Culinary delights in the Capital District – dining out in D.C

By | Category: Travel tips & opinions
DC - fine dining a cuisines of every variety are widely available

DC – fine dining a cuisines of every variety are widely available

One of the things I love the most about Washington D.C. is that you can eat out every day of the week and never try the same restaurant, or even the same cuisine, twice – the US capital has one of the most diverse food scenes anywhere in the world. You want Ethiopian? We’ve got it! Fancy Mexican, Cuban, Spanish, Turkish or Irish? Not a problem! All-American fare is of course also on the menu, but above all D.C. is the place to get in touch with your adventurous, international foodie side. With new restaurants opening up on a weekly, if not daily, basis, you’re likely to remain spoiled for choice even if you, like myself, visit regularly.

This year has seen a number of interesting places open up; among others B Too, a contemporary Belgian restaurant in Logan Circle, not far from extra hip and happening Dupont Circle, a few metro stops from the centre; Del Campo modelled on a South American estancia with excellent carnivorous tasting menus; and Nopa kitchen & bar, an American brasserie in the Penn Quarter, right next door to the Spy Museum, one of the city’s main attractions away from the monuments and memorials. I opted for lunch at the latter, named after its location, north of Pennsylvania Avenue, and was pleasantly surprised by the imaginative menu. A starter of beetroot and orange salad was followed by their gnocchi main and a side of flash-fried brussels sprouts with pear and white sesame – tasty and reasonably-sized, avoiding the infamous “Stateside plate overload”.

index2Although the restaurant scene might appear to be in constant flux across the capital, there are certainly some long-runners to be found, such as humble empanada joint Julia’s Empanadas, (in several locations) that have been going for 40-odd years. Best areas for dining out within the city limits remain Dupont Circle, Adams Morgan and to a lesser extent Georgetown and nearby Washington Harbour. To my annual delight, each time I visit, I find that my favourites have stayed put, while new and interesting culinary havens have been added. This time, as though eating my way around the capital wasn’t enough, I also ventured forth into nearby Maryland and Virginia, to widen my grazing area, as it were.

District of Columbia, although it crams in a lot of nosh, is by no means a large area and the handy metro reaches both Maryland, to the north, south and east and Virginia to the south and west. Less than half an hour from the centre lies leafy Maryland suburb Bethesda, well-known for its artist community, a fun place to dine out in the evenings. Woodmont Avenue is the street to head for. It’s only a short walk from Bethesda metro stop and home to a wide variety of restaurants, bars, shops and entertainment venues. For classy dining, you can’t beat Mon Ami Gabi, a classic French bistro that also happens to have a wonderfully well-stocked bar. It’s always busy, bustling and generally friendly, with great service. For a more casual dining experience, there’s the American Tap Room, down the road, an easy-going bar and grill with local Maryland crab omelette, plenty of beers on tap and excellent bourbon. index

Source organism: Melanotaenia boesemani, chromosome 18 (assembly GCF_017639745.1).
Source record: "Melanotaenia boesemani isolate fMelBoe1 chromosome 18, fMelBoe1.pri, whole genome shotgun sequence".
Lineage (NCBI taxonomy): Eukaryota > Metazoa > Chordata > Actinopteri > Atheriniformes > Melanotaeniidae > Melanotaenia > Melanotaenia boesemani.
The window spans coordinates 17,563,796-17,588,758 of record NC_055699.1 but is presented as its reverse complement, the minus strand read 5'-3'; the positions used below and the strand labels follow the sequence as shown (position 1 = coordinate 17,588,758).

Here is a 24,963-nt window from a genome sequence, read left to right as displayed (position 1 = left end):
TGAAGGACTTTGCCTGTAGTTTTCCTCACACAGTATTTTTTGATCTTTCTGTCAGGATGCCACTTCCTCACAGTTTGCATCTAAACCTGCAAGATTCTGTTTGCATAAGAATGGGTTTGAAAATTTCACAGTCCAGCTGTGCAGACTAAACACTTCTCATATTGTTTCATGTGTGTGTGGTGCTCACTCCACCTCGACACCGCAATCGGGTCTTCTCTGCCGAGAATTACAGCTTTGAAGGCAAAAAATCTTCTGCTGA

Virginia can hardly bear to be outdone by Maryland in the foodie stakes, especially not seafood, and old town Alexandria, on the Potomac River is one of the best places to eat near the capital. It’s also a lovely day-trip option for the avid sight-seer in search of history, as well as food. Alexandria, usually known quite simply as Old Town, dates back to the late 17th century and has a number of well-preserved, historical buildings. Although reached by metro, another good way to arrive is by boat from Washington Harbour. Once here, take a stroll around the quaint streets, shops and art galleries, before the ultimate blow-out seafood lunch at Fish Market, in King Street, the main drag – expect plenty of crabs, oysters and clam chowder.

index3If Washington D.C. has one food tradition above all others, it’s drink. Cocktails are de rigeur in this city and I don’t just mean during the post-work cocktail hour – here any hour is cocktail hour and when in Rome… At the weekend many establishments do brunch cocktails or champagne brunch, with everything from “bottomless mimosas” (the US version of bucks fizz) and bellinis to bloody caesar, a version of bloody mary that includes clam juice, very popular in these parts. My most hardcore breakfast to date started with a “breakfast martini” that, rather than setting me up for the day, almost put me to sleep.

Breakfast cocktails in all honour, but the more potent mixes are perhaps best enjoyed slightly later in the day, when bartenders really get into their stride. The northern area of Adams Morgan is one of the best for a night out, whether for dinner or cocktails or both. By far the most diverse dining scene, this is the place to sample cuisines from near and far. 18th street and Columbia street pack in French, Southern US, Japanese, Ethiopian, Turkish, plenty of Latin American and much more. To booze it up with the locals, Madams Organ and Bourbon DC are good options with unusual brews on offer, such as Outlaw Whiskey from Alaska and Redemption Rye from Indiana. By then I quite fancied myself a bit of an outlaw in need of redemption and so settled for both for a my last night in D.C. Needless to say I’ll be back.

For more information about Washington DC, click here.

For information about Maryland, Washington DC and Virginia – known as the Capital Region – click here.

By Anna Maria Espsäter

First UK Rights


If you enjoyed this post, please consider subscribing to the RSS feed to have future articles delivered to your feed reader.
Tags: , , , , , , , , , , , ,